The differences between free to luxury camping are the amenities. Think basic room with four walls and a bed for your free camping–a Motel 6. While in a Grand Hotel, say the Waldorf Astoria NY, NY, there are still 4 walls and a bed but vastly different amenities.
Often called disbursement camping, free camping on Forest Service Lands and Bureau of Land Management (BLM) lands means no services. You provide all the shelter, cooking and eating equipment, waste removal processes and trash collection.
Leave no trace is the forest service mantra.
Yet nature bends to no one. Free camping on public lands provides views and spaces far superior to anything created by the human hand. Worth the work? You decide.
Pack It in; Pack It Out
Free camping sites require that you not only haul all your stuff into the site, but you also need to haul it out. Many years ago my husband and I stayed in Montezuma, Colorado, in a Forest Service cabin. While the cabin provided four walls there was nothing else but a stone fire pit outside.
Being a good neighbor in a forest service cabin means, splitting extra firewood, leaving behind a few canned goods and some bottled water–all part of the courtesy for the next camper.
We also packed out all our waste and trash. Learning how to do this is a lost art. Here is my favorite title from Amazon to get you started. How to Poo in the Woods
Finding Free Camping Spots
Going to your local forest service office is the best way to start. Talking with the forest rangers and staff in your local area will give you an idea of more secluded spots. Not going camping near by? Look at these sites for more information. Free to luxury camping in these areas depends on you. What will you bring to create more luxury? A solar panel, expensive bedding, battery operated coffee grinder?
www.fs.usda.gov United States Department of Agriculture Forest Service manages an enormous amount of land with abundant free camping sites.
www.blm.gov Managed by the Department of the Interior, these Bureau of Land Management (BLM) lands are often free. New on the site are detailed maps for mountain biking enthusiast.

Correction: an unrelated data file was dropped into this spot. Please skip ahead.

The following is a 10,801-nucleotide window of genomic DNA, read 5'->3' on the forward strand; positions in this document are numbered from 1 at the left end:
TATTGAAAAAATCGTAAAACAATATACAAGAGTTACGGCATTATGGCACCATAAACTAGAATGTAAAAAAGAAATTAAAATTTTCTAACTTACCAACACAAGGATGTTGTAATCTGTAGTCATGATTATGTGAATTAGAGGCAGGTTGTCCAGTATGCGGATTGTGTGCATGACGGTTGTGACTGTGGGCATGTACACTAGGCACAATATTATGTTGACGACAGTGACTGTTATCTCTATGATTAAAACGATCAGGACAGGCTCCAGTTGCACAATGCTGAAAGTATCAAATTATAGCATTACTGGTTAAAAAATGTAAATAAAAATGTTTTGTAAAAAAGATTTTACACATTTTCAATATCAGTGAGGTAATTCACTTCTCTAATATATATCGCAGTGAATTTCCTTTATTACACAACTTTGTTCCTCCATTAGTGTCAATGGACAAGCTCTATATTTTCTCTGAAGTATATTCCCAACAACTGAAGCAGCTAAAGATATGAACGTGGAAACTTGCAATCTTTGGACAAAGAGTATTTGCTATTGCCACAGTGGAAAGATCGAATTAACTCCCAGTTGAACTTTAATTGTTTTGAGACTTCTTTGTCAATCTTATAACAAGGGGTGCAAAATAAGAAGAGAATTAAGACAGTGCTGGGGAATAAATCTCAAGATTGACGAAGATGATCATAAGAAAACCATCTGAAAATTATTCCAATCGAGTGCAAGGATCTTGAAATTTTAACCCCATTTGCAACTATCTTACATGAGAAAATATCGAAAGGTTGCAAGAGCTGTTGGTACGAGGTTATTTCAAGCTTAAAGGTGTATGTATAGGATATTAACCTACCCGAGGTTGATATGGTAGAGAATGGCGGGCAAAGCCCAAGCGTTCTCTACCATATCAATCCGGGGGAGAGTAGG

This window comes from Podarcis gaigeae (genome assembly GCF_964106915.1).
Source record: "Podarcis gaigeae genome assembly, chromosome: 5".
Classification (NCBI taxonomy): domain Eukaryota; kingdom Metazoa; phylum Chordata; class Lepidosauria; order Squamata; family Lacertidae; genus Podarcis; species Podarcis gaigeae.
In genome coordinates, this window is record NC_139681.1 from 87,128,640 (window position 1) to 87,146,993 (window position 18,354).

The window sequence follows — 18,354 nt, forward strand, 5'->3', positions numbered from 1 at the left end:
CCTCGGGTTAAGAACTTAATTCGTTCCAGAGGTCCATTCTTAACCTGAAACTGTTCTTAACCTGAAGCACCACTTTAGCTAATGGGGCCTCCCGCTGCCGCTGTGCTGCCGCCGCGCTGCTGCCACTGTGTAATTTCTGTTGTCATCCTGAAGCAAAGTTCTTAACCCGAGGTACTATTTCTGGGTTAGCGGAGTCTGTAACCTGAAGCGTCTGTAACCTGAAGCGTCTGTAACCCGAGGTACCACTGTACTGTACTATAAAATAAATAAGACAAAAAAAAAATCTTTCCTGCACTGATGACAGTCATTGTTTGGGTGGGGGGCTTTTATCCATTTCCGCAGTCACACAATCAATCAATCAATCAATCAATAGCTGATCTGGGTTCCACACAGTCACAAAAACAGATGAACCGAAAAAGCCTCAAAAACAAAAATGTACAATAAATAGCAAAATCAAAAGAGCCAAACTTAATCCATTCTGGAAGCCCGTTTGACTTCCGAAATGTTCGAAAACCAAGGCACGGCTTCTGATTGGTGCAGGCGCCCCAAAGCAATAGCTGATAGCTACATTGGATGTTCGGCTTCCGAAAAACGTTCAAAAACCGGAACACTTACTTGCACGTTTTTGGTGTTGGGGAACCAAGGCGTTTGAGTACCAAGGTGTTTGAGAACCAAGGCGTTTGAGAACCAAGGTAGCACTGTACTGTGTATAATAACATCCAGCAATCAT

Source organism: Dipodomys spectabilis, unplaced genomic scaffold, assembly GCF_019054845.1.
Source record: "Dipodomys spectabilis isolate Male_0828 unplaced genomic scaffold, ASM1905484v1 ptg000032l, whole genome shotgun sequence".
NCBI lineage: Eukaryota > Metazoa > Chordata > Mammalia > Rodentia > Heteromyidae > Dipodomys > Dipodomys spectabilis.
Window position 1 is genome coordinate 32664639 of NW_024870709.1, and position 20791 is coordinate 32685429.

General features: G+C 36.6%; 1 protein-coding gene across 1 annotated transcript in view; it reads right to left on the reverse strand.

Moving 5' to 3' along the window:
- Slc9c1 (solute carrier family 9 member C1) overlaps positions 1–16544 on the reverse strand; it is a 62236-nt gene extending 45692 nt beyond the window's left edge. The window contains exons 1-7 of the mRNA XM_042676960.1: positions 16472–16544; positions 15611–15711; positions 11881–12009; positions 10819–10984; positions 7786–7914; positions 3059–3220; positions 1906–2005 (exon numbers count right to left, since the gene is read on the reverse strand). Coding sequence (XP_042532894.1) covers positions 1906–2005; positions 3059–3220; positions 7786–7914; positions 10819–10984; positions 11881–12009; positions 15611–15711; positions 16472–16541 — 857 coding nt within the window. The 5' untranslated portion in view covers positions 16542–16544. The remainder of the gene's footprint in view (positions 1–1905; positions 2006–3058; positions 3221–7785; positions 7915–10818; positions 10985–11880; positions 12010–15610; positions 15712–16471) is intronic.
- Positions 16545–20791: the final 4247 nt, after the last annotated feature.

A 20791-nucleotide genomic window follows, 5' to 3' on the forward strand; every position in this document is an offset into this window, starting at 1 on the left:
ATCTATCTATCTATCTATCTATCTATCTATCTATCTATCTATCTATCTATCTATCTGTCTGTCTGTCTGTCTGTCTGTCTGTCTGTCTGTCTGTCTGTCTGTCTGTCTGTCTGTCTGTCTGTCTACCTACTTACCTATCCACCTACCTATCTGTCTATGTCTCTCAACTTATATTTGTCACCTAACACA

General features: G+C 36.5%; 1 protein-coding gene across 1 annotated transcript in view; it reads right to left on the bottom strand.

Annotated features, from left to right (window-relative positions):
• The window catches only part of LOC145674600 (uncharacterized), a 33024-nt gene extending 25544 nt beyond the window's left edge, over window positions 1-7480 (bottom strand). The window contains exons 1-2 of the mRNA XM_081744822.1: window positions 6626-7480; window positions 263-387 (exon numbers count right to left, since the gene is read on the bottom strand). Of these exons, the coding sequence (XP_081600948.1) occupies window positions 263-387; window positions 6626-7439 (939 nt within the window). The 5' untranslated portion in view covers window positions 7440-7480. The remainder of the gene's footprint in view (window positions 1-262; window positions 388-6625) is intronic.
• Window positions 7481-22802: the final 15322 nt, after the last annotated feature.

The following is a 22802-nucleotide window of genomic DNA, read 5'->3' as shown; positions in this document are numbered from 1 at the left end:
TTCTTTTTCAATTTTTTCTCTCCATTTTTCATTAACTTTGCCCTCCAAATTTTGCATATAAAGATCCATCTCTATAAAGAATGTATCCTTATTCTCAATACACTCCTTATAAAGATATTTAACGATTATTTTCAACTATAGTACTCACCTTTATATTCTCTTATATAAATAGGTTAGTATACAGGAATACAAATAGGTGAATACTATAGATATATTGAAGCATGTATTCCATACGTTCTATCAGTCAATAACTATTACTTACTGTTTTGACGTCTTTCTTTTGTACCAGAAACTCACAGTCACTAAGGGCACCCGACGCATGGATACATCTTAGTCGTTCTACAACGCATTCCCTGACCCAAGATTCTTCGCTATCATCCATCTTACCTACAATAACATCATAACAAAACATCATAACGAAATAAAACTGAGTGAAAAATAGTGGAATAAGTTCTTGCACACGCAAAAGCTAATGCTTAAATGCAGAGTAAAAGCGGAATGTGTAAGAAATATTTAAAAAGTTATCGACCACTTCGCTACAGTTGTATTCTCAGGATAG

There are a wide range of offerings from car camping options to the truly adventurous hike in and hike out options.
Low to Mid Price Range Camp Grounds
Public lands also offer a range of “paid for” campgrounds that can provide a simple vault toilet, dumpster, and designated camping area to ones with flush toilets, electrical hookups, showers and a community room.
This camping with “neighbors” is home to massive RV campers and tent families alike. A multi-generational, regional, diverse ethnic mix of people who all like to take their home life outdoors for a weekend or two.
Just google your state’s parks, Colorado State Parks, and a dozen plus options will pop up. Prices range from rudimentary camping for $10 per night to over $50 for full hookups (water, electric, etc.).
Also, in this price range are the privately run campsites Kampgrounds of America (KOA) and Good Sam’s Club. Competitively priced with state and federal parks, these private campgrounds offer club memberships that reduce their nightly prices by about 10%.
Indoor Camping with KOA
The Joyous Family just stayed in the Poudre Canyon/Fort Collins KOA. We found it extremely clean, well organized and with directional signs. In fact, there are bright yellow signs pointing everywhere from the bathrooms, kitchen, laundry, playground to dog walking stations.
We left our camper at home and rented a cabin (four walls and 3 beds). Bathrooms were nearby and we brought our own linens. At $74 a night, including pet fee, it was perfect for us. Also, it was only ten minutes from the “tiny house expo” which we were attending in Fort Collins.
Often situated right outside a city near the highway these camping clubs are good jumping off points for events if you do not want to pay hotel prices.
Glamping: Free to Luxury Camping
Just perusing the site will make you want to start saving your pennies. Tree houses, tents, yurts, tepees and tiny homes are all decked out in their Sunday best. Locations vary greatly, but just walking through the site is an experience in alternative living.
The cool thing about Glamping is; it is often on private land. It provides all the seclusion of the National Parks free camping with the amenities of a Grand Hotel–no hustle and bustle of the city. Plus, forget about hauling in all your stuff (or hauling out all the waste, yuck.)
Is Free Camping Really Free?
Well yes and no. While there is not a direct payment for camping on public lands you are paying for them. Federal and state taxes fund these wildlife areas. It is your land and your money so why not get out there and make the most of the free camping.